It’s a heady and un­ex­pected read, and this is largely due to the char­ac­ters’ par­tic­u­lar­i­ties. The van­tage feels roughly in the mid­dle be­cause they aren’t quite at the top – they are cor­rectly placed to of­fer Gessen’s his­tory a spe­cial in­sight but still sub­ject to the chang­ing moods of pol­icy, rather than be­ing in the driver’s seat. The most fa­mous of the four young peo­ple are Zhanna, the daugh­ter of Boris Nemtsov, the ri­val to Putin who was as­sas­si­nated in 2015, and Sery­ozha, the grand­son of Alexan­der Yakovlev, who worked ex­ten­sively with the KGB archives once they were opened (and be­fore Putin closed them) and be­fore that was the main in­flu­ence be­hind per­e­stroika, the “god­fa­ther of glas­nost”. The nar­ra­tive is bal­anced, but the strong­est thread per­haps be­longs to Lyosha, who, as a lec­turer in gender stud­ies in a Rus­sian univer­sity, is a par­tic­u­larly strong study in what is and is not pos­si­ble de­pend­ing on the chang­ing so­cial cli­mate. Like Gessen her­self, Lyosha even­tu­ally moves to the United States be­cause of Rus­sia’s grow­ing in­tol­er­ance of gay peo­ple.

One of the book’s strong­est threads is around the death of in­tel­lec­tual free­dom, in the ab­sence of which it be­comes much harder to pro­duce biography. For Gessen, the chal­lenge is find­ing peo­ple who can nar­rate the self: “The Soviet regime robbed peo­ple not only of their abil­ity to live freely but also of the abil­ity to un­der­stand fully what had been taken from them, and how.” As such, the char­ac­ters who com­ple­ment the young fig­ures born in the 1980s were cho­sen to “cap­ture the larger tragedy of los­ing the in­tel­lec­tual tools of sense­mak­ing”, in­clud­ing a so­ci­ol­o­gist, a psy­cho­an­a­lyst and a philoso­pher.

Ac­cord­ing to Gessen, these too are nei­ther “reg­u­lar peo­ple” nor “pow­er­ful peo­ple”: rather, “they are the peo­ple who try to un­der­stand”. The most sig­nif­i­cant of these fig­ures are Alexan­der Dugin, an ex­tremeright fas­cist ide­o­logue and some­time ad­viser to Putin, and Yuri Le­vada, the first so­ci­ol­o­gist to prac­tise in a Rus­sian univer­sity. At the fall of the Soviet Union, Le­vada be­lieves that Homo so­vi­eti­cus, “formed by the onetwo punch of the Revo­lu­tion and the Great Ter­ror”, is a “dy­ing breed”. It seemed the chil­dren and grand­chil­dren of this dou­ble­think­ing kind of per­son, ide­ally suited to sur­vival un­der Stalin, would be dif­fer­ent.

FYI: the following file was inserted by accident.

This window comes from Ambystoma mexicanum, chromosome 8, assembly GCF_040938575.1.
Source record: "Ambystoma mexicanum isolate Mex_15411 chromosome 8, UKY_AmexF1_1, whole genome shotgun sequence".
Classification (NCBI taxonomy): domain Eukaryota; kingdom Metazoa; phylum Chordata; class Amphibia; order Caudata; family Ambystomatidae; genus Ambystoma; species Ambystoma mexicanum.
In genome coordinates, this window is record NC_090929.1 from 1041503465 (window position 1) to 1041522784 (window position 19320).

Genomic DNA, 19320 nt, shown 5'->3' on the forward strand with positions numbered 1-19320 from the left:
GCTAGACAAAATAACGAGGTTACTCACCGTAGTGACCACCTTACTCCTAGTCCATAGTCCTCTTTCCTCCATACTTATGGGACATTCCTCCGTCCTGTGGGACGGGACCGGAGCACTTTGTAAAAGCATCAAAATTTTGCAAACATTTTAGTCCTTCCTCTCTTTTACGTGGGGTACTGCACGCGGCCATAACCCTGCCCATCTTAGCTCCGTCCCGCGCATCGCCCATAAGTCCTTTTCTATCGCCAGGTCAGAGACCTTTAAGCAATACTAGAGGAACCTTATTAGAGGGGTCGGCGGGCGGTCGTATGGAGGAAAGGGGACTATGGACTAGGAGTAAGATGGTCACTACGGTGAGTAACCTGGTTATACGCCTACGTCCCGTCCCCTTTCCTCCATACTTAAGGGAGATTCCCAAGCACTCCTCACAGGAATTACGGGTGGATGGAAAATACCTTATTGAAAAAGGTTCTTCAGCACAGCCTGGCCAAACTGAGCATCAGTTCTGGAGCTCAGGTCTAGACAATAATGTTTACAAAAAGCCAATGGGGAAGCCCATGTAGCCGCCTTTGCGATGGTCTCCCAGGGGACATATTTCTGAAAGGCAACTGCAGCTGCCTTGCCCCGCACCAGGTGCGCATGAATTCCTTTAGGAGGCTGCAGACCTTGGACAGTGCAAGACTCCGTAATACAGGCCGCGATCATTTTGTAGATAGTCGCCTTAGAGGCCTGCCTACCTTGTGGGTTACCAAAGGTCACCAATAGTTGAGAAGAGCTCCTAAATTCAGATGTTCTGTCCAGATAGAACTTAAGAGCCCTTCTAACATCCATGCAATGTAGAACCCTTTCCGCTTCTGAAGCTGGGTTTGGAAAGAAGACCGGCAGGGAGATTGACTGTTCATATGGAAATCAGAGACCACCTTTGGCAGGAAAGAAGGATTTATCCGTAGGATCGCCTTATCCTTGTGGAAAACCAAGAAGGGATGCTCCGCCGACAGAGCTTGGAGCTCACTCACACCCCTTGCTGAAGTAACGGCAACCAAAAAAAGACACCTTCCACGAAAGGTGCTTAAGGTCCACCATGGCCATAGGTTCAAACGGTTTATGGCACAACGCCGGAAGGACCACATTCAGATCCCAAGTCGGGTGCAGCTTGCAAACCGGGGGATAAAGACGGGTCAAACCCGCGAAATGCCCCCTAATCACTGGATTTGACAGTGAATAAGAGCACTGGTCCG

But Gessen shows metic­u­lously why and how this was not so – how his­tor­i­cal events un­der Yeltsin and then

Putin bleed to­gether un­til the years are un­dif­fer­en­ti­ated for dif­fer­ent char­ac­ters, and they are all just “pol­i­tics”. Through­out it all Le­vada’s so­ci­o­log­i­cal stud­ies tick like some omi­nous clock – he re­minds me of a sci­en­tist in a dis­as­ter movie who has ac­cess to sur­pris­ing data that no­body heeds. Most trou­bling, he sug­gests that per­e­stroika was not re­ally a change, but was in­stead one end of a pen­du­lum’s swing, which fol­lowed “a prag­matic logic”. “The pe­ri­ods of lib­er­al­iza­tion al­lowed pent-up frus­tra­tions – and, more im­por­tant, the peo­ple who would ar­tic­u­late them – to bub­ble to the sur­face,” Gessen ex­plains. “With the po­ten­tial trou­ble­mak­ers vis­i­ble and ac­tive, the crack­down that inevitably fol­lowed elim­i­nated them. In the long run, the cy­cles en­sured the sta­bil­ity of the regime.”

The sub­ti­tle of the book is “How To­tal­i­tar­i­an­ism Re­claimed Rus­sia”, and Gessen re­turns of­ten to well-se­lected quotes from Han­nah Arendt to ar­tic­u­late the hard and soft ways in which mod­ern Rus­sia has re­turned to this dan­ger­ous state. But through the sto­ries of her sub­jects, it be­comes pos­si­ble to see that no real change of out­look ever took place. CR

Granta, 528pp, $49.99